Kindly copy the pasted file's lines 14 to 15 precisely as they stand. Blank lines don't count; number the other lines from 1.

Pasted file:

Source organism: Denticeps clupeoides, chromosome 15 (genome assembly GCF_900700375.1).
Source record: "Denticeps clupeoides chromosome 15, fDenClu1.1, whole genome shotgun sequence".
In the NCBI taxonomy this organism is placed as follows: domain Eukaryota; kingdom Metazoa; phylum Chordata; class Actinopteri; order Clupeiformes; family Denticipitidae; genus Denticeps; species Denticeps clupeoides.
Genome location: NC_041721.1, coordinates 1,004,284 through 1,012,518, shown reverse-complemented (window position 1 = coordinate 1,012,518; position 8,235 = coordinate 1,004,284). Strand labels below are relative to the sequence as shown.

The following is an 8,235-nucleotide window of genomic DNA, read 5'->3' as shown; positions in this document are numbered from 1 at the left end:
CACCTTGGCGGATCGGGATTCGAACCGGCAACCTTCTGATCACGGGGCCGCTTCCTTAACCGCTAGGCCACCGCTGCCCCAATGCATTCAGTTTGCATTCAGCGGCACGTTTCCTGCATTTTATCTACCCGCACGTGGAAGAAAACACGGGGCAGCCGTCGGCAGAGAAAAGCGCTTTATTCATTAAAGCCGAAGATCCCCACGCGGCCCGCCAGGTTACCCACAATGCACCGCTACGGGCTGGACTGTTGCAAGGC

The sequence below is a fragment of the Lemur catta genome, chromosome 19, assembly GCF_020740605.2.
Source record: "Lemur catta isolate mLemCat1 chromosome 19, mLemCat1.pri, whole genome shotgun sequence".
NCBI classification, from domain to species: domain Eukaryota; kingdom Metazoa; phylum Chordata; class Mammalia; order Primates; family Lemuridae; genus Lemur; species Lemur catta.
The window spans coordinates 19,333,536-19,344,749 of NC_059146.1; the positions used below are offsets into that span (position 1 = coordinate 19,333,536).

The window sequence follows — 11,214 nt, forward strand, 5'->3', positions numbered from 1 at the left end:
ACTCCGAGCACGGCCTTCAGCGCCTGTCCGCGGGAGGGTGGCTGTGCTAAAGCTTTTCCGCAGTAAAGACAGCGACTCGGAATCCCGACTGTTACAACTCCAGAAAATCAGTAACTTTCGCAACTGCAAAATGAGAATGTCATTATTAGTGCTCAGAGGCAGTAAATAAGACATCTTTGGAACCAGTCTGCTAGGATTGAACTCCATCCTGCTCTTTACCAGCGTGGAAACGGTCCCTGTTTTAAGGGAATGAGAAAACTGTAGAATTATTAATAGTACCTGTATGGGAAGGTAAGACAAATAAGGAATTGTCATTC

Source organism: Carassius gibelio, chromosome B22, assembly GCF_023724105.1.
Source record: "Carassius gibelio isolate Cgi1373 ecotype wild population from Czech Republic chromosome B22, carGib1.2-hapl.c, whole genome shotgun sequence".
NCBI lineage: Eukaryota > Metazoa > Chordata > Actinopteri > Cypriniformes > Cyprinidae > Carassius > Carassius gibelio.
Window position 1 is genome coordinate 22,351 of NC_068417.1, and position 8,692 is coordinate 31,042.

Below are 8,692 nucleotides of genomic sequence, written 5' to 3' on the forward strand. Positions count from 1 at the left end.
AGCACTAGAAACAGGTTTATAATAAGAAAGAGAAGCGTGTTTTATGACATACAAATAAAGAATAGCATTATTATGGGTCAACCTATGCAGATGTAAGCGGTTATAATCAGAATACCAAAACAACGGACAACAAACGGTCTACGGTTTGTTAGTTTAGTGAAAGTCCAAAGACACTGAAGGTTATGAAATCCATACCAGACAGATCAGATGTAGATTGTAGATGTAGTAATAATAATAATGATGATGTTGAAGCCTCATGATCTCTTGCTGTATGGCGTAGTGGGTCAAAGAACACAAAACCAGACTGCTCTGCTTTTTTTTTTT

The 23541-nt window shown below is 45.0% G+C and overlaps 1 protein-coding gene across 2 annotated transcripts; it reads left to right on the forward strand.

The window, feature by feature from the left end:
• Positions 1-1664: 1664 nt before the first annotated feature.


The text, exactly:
Source record: "Carassius gibelio isolate Cgi1373 ecotype wild population from Czech Republic chromosome B22, carGib1.2-hapl.c, whole genome shotgun sequence".
NCBI lineage: Eukaryota > Metazoa > Chordata > Actinopteri > Cypriniformes > Cyprinidae > Carassius > Carassius gibelio.